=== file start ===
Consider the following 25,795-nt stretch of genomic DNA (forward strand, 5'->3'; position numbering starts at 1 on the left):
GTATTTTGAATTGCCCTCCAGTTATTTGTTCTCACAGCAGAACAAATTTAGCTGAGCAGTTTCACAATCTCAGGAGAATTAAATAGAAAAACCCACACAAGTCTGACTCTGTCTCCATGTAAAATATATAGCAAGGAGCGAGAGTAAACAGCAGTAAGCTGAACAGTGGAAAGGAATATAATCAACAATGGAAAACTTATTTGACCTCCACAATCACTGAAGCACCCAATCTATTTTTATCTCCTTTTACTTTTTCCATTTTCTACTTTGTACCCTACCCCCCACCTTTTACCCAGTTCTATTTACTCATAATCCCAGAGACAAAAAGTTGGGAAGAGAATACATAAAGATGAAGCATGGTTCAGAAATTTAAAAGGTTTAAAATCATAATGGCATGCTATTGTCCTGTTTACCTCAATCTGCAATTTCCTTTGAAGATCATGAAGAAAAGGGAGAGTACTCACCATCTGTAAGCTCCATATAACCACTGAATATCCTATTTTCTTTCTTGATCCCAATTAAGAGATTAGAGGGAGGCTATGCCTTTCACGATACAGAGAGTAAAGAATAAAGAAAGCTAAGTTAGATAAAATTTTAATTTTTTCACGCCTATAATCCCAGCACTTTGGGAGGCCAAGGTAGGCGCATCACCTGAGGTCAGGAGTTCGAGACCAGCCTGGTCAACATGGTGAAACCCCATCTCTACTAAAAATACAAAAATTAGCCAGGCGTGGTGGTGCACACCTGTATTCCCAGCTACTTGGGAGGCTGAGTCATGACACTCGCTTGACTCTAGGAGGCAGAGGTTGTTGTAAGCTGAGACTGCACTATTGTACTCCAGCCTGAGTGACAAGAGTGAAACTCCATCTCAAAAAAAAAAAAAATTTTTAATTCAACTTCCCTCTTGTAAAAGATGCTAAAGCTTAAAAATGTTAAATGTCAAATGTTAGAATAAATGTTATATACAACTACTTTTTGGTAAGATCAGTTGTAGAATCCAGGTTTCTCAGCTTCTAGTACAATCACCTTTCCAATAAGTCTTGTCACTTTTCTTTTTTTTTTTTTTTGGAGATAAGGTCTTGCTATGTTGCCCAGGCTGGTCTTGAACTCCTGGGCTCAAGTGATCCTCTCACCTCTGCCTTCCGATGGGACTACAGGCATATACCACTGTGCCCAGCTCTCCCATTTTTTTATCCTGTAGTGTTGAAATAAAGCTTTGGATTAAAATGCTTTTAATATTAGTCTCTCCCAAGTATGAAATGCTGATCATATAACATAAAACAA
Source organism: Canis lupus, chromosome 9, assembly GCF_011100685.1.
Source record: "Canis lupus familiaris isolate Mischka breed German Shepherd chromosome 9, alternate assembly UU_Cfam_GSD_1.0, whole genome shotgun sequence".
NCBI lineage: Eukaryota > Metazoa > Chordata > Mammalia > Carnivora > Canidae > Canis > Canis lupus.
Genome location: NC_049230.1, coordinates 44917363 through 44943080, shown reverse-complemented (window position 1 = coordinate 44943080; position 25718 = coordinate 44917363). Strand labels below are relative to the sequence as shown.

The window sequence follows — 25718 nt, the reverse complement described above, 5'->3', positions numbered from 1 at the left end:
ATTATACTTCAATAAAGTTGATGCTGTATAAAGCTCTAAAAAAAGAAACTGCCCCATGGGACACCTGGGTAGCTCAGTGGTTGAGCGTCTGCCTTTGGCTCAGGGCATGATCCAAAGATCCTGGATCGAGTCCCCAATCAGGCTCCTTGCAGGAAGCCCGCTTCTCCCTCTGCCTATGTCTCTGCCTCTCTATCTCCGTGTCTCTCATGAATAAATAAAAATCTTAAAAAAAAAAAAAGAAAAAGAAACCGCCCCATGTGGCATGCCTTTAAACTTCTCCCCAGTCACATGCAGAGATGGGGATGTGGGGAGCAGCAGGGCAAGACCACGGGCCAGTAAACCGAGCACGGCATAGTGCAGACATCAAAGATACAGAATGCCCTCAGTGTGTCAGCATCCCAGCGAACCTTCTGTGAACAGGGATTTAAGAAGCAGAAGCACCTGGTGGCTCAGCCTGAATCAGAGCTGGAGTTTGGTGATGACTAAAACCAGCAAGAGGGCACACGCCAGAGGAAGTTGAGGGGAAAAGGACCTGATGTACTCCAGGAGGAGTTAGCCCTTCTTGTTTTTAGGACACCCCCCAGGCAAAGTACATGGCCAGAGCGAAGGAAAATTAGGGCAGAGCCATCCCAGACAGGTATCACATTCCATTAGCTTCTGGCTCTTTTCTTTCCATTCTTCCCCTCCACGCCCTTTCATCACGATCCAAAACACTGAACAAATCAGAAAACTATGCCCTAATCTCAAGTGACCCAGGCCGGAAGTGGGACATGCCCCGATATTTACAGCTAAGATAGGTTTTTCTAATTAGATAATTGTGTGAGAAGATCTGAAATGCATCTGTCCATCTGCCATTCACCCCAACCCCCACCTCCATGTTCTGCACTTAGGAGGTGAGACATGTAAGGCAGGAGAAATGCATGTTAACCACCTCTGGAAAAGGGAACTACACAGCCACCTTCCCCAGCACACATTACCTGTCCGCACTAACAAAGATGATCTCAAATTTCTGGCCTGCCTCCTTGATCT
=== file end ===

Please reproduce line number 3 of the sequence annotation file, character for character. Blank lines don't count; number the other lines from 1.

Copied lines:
Source organism: Canis lupus, chromosome 9, assembly GCF_011100685.1.